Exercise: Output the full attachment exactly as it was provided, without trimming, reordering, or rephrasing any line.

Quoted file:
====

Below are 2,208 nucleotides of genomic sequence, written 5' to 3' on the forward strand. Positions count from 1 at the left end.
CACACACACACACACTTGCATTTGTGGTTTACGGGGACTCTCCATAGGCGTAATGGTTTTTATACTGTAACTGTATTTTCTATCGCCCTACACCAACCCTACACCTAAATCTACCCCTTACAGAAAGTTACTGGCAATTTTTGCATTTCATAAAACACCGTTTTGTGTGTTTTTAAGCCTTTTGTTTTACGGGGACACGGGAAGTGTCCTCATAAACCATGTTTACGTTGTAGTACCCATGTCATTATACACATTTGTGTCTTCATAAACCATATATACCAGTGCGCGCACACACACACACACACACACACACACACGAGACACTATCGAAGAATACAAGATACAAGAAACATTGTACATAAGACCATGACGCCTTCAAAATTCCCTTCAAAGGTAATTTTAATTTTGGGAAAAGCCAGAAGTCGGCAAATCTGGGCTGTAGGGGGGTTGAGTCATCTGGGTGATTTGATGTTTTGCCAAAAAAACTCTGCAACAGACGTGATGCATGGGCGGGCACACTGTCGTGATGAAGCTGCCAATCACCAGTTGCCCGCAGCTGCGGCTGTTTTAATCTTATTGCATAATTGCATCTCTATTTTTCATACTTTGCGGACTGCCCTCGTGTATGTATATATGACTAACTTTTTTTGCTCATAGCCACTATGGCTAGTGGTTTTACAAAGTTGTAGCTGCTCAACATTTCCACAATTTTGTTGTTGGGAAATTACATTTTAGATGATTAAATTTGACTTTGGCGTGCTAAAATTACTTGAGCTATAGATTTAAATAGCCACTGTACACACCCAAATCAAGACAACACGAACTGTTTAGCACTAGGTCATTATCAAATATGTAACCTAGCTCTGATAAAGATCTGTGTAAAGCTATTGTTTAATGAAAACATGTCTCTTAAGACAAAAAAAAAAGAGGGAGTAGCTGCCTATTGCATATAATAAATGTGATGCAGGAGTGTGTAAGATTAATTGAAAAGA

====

Below are 2,208 nucleotides of genomic sequence, written 5' to 3' on the forward strand. Positions count from 1 at the left end.
CACACACACACACACTTGCATTTGTGGTTTACGGGGACTCTCCATAGGCGTAATGGTTTTTATACTGTAACTGTATTTTCTATCGCCCTACACCAACCCTACACCTAAATCTACCCCTTACAGAAAGTTACTGGCAATTTTTGCATTTCATAAAACACCGTTTTGTGTGTTTTTAAGCCTTTTGTTTTACGGGGACACGGGAAGTGTCCTCATAAACCATGTTTACGTTGTAGTACCCATGTCATTATACACATTTGTGTCTTCATAAACCATATATACCAGTGCGCGCACACACACACACACACACACACACACACGAGACACTATCGAAGAATACAAGATACAAGAAACATTGTACATAAGACCATGACGCCTTCAAAATTCCCTTCAAAGGTAATTTTAATTTTGGGAAAAGCCAGAAGTCGGCAAATCTGGGCTGTAGGGGGGTTGAGTCATCTGGGTGATTTGATGTTTTGCCAAAAAAACTCTGCAACAGACGTGATGCATGGGCGGGCACACTGTCGTGATGAAGCTGCCAATCACCAGTTGCCCGCAGCTGCGGCTGTTTTAATCTTATTGCATAATTGCATCTCTATTTTTCATACTTTGCGGACTGCCCTCGTGTATGTATATATGACTAACTTTTTTTGCTCATAGCCACTATGGCTAGTGGTTTTACAAAGTTGTAGCTGCTCAACATTTCCACAATTTTGTTGTTGGGAAATTACATTTTAGATGATTAAATTTGACTTTGGCGTGCTAAAATTACTTGAGCTATAGATTTAAATAGCCACTGTACACACCCAAATCAAGACAACACGAACTGTTTAGCACTAGGTCATTATCAAATATGTAACCTAGCTCTGATAAAGATCTGTGTAAAGCTATTGTTTAATGAAAACATGTCTCTTAAGACAAAAAAAAAAGAGGGAGTAGCTGCCTATTGCATATAATAAATGTGATGCAGGAGTGTGTAAGATTAATTGAAAAGA